What does crisis standard of care mean?

COEUR D’ALENE, Idaho– It’s something you’ve probably heard about or seen in the headlines lately: Some Idaho hospitals are implementing crisis standards of care.

For Kootenai Health, this is the first time in its history it’s had to do so. The reason behind it now is the recent surge in COVID-19 cases.

So, what exactly does it mean?

“Crisis standards of care” is defined by the National Center for Biotechnology Information as a “substantial change in usual healthcare operations and the level of care it is possible to deliver, which is made necessary by a pervasive (e.g., pandemic influenza) or catastrophic (e.g., earthquake, hurricane) disaster.”

Idaho Department of Health and Welfare Director Dr. Dave Jeppesen said patients may experience higher wait times at the hospital. If they are admitted, they may be treated in a classroom instead of a normal hospital room. If there is no space for them, they may be sent to a different hospital.

The latest data from the IDHW shows the majority of people being diagnosed with COVID, being hospitalized with the virus and dying from it are unvaccinated.

Data taken from May 15 to September 4 shows that 90 percent of COVID-19 cases in Idaho were in unvaccinated people. Additionally, 91.6 percent of COVID hospitalizations and 88.7 percent of deaths involved unvaccinated people.

The Panhandle and North Central Health Districts are the first to implement crisis standards of care, but Jeppesen the rest of the state is dangerously close.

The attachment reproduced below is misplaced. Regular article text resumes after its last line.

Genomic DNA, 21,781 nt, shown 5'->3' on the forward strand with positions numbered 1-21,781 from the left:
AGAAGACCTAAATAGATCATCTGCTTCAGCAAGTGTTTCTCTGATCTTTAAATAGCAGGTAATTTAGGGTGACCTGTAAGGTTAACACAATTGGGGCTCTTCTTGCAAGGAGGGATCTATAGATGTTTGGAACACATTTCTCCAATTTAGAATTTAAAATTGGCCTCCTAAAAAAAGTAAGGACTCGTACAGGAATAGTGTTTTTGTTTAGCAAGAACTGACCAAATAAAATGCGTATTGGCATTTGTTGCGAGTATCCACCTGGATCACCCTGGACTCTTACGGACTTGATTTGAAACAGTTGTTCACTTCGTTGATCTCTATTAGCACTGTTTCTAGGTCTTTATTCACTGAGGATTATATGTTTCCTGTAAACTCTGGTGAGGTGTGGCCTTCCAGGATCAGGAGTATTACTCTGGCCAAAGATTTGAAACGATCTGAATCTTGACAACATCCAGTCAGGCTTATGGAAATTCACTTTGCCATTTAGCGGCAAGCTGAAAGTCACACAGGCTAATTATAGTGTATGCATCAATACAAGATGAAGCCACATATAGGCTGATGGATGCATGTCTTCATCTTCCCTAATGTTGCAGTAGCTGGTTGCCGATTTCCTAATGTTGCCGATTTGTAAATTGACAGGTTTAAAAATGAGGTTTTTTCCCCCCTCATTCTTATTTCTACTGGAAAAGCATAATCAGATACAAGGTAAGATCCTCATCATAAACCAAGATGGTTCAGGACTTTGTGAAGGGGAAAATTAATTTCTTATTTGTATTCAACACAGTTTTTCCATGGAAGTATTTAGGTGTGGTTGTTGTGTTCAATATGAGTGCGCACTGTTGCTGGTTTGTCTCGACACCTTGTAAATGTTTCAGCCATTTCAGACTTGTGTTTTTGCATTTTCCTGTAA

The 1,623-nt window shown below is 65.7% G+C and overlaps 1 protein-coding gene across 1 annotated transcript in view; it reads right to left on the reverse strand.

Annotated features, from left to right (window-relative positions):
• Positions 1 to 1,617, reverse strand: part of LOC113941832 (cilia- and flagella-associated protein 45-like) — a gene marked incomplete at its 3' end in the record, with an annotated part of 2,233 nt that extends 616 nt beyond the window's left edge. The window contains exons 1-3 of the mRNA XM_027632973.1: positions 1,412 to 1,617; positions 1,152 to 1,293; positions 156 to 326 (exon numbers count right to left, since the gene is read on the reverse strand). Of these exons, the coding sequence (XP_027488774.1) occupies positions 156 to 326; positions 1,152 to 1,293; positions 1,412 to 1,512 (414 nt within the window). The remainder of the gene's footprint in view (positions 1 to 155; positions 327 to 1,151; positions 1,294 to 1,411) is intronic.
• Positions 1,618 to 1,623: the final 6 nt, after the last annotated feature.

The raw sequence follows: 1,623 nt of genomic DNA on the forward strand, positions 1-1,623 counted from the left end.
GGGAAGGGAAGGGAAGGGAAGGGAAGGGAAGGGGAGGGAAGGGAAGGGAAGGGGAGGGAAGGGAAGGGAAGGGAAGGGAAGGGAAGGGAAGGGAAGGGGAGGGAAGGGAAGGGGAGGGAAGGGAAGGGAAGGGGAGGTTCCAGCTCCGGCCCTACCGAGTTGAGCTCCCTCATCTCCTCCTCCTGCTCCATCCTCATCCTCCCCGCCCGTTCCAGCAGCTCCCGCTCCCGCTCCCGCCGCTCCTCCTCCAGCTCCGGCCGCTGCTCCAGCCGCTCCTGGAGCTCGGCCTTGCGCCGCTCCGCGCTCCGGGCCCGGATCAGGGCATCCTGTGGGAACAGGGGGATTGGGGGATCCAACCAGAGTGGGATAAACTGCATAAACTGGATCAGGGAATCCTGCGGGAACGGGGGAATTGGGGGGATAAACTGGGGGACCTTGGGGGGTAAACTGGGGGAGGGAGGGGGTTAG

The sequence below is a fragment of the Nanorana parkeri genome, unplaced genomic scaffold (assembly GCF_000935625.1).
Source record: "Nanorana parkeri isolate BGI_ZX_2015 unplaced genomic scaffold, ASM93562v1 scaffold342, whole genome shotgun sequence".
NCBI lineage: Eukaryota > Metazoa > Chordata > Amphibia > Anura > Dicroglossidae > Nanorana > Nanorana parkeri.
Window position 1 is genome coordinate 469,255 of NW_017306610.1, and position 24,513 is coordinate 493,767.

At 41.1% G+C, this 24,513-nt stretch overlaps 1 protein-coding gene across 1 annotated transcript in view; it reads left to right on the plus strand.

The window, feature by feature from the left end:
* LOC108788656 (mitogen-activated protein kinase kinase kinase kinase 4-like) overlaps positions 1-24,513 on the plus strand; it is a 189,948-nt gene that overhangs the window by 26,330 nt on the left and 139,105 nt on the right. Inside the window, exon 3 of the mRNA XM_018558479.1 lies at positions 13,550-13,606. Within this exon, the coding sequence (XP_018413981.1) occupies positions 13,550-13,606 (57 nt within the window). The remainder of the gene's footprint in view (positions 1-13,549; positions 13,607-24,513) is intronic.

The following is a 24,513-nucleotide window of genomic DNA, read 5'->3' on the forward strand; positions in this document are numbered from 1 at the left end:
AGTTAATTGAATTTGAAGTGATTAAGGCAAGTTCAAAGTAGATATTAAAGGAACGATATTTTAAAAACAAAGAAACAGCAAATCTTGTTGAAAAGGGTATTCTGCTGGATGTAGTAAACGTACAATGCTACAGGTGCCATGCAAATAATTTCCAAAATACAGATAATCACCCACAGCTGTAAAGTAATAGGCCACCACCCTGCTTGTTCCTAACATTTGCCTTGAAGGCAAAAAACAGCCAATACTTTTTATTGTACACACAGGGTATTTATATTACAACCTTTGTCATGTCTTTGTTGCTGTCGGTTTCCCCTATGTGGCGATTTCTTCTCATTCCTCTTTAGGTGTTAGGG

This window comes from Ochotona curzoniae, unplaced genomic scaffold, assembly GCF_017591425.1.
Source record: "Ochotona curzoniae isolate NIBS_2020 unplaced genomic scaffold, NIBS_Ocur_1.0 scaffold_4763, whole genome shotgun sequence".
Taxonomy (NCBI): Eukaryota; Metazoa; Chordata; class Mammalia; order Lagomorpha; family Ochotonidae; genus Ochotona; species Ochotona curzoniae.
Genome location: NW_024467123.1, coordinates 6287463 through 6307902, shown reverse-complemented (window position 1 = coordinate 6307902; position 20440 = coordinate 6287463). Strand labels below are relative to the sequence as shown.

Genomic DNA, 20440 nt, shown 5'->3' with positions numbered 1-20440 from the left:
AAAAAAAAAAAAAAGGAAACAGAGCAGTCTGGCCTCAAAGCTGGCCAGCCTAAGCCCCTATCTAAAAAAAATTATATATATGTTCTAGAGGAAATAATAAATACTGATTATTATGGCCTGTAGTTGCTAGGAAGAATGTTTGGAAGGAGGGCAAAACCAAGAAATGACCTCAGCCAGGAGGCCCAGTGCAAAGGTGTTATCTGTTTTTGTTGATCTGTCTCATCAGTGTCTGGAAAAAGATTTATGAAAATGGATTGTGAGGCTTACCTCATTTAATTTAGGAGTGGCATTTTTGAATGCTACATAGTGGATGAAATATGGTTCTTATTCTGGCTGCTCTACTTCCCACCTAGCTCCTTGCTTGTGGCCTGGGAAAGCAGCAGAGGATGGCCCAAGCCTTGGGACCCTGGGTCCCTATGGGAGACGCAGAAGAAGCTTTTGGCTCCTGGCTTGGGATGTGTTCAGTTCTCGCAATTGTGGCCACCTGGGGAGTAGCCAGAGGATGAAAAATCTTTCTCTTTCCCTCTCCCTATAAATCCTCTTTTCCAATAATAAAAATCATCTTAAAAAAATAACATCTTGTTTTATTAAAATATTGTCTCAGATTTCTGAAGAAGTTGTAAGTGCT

Dr. Robert Scoggins, Chief of Staff and Medical Director of Critical Care at Kootenai Health, said they converted 32 surgical beds into ICU beds last year in preparation for a situation like this. They are currently staffing one ICU nurse to six patients.

“It’s not ideal care,” he said.

Scoggins also said they built out part of the Kootenai Health ER lobby to see more patients with individual bays. They are in the process of expanding the ER to a different area of the hospital and have added physicians and nurses into roles they don’t normally perform.

The Idaho National Guard and Department of Defense have been deployed to help hospitals with the surge. This is the first time the DOD has deployed medical assets to support Idaho during the pandemic.

Health officials agree that the best way to help the situation is for more people to get vaccinated. Though vaccines do not necessarily reduce COVID transmission, they are reducing symptoms among those who experience breakthrough cases.

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